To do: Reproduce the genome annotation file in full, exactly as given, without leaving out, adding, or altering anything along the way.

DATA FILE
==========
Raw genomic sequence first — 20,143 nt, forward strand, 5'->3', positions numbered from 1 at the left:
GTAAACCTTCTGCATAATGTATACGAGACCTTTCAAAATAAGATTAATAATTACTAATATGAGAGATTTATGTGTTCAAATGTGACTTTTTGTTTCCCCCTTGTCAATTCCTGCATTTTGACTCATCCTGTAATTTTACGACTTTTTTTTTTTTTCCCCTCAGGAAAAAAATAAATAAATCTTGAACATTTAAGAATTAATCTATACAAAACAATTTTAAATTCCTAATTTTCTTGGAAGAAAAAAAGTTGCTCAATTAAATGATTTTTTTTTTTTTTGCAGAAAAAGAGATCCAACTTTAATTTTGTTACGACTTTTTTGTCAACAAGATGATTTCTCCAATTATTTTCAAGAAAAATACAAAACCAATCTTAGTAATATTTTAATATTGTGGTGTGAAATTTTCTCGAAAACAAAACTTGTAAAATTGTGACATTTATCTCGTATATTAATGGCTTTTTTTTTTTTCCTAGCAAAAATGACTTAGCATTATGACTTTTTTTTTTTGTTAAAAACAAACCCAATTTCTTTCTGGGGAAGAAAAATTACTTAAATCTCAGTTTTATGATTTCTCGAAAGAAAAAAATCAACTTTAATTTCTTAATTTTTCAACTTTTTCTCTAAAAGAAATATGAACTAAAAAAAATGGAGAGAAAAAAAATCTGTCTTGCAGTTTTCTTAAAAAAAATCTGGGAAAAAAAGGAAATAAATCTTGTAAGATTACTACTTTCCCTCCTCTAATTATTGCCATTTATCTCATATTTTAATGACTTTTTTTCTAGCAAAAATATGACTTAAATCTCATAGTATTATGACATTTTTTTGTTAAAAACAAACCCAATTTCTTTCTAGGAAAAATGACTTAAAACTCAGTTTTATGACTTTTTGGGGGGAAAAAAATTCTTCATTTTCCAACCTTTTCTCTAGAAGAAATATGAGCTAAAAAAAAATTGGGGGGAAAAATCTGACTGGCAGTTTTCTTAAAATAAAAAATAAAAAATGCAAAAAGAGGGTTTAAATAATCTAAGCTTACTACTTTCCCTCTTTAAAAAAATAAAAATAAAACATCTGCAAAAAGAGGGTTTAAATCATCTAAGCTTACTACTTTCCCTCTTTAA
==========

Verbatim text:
Raw genomic sequence first — 20,143 nt, forward strand, 5'->3', positions numbered from 1 at the left:
GTAAACCTTCTGCATAATGTATACGAGACCTTTCAAAATAAGATTAATAATTACTAATATGAGAGATTTATGTGTTCAAATGTGACTTTTTGTTTCCCCCTTGTCAATTCCTGCATTTTGACTCATCCTGTAATTTTACGACTTTTTTTTTTTTTCCCCTCAGGAAAAAAATAAATAAATCTTGAACATTTAAGAATTAATCTATACAAAACAATTTTAAATTCCTAATTTTCTTGGAAGAAAAAAAGTTGCTCAATTAAATGATTTTTTTTTTTTTTGCAGAAAAAGAGATCCAACTTTAATTTTGTTACGACTTTTTTGTCAACAAGATGATTTCTCCAATTATTTTCAAGAAAAATACAAAACCAATCTTAGTAATATTTTAATATTGTGGTGTGAAATTTTCTCGAAAACAAAACTTGTAAAATTGTGACATTTATCTCGTATATTAATGGCTTTTTTTTTTTTCCTAGCAAAAATGACTTAGCATTATGACTTTTTTTTTTTGTTAAAAACAAACCCAATTTCTTTCTGGGGAAGAAAAATTACTTAAATCTCAGTTTTATGATTTCTCGAAAGAAAAAAATCAACTTTAATTTCTTAATTTTTCAACTTTTTCTCTAAAAGAAATATGAACTAAAAAAAATGGAGAGAAAAAAAATCTGTCTTGCAGTTTTCTTAAAAAAAATCTGGGAAAAAAAGGAAATAAATCTTGTAAGATTACTACTTTCCCTCCTCTAATTATTGCCATTTATCTCATATTTTAATGACTTTTTTTCTAGCAAAAATATGACTTAAATCTCATAGTATTATGACATTTTTTTGTTAAAAACAAACCCAATTTCTTTCTAGGAAAAATGACTTAAAACTCAGTTTTATGACTTTTTGGGGGGAAAAAAATTCTTCATTTTCCAACCTTTTCTCTAGAAGAAATATGAGCTAAAAAAAAATTGGGGGGAAAAATCTGACTGGCAGTTTTCTTAAAATAAAAAATAAAAAATGCAAAAAGAGGGTTTAAATAATCTAAGCTTACTACTTTCCCTCTTTAAAAAAATAAAAATAAAACATCTGCAAAAAGAGGGTTTAAATCATCTAAGCTTACTACTTTCCCTCTTTAA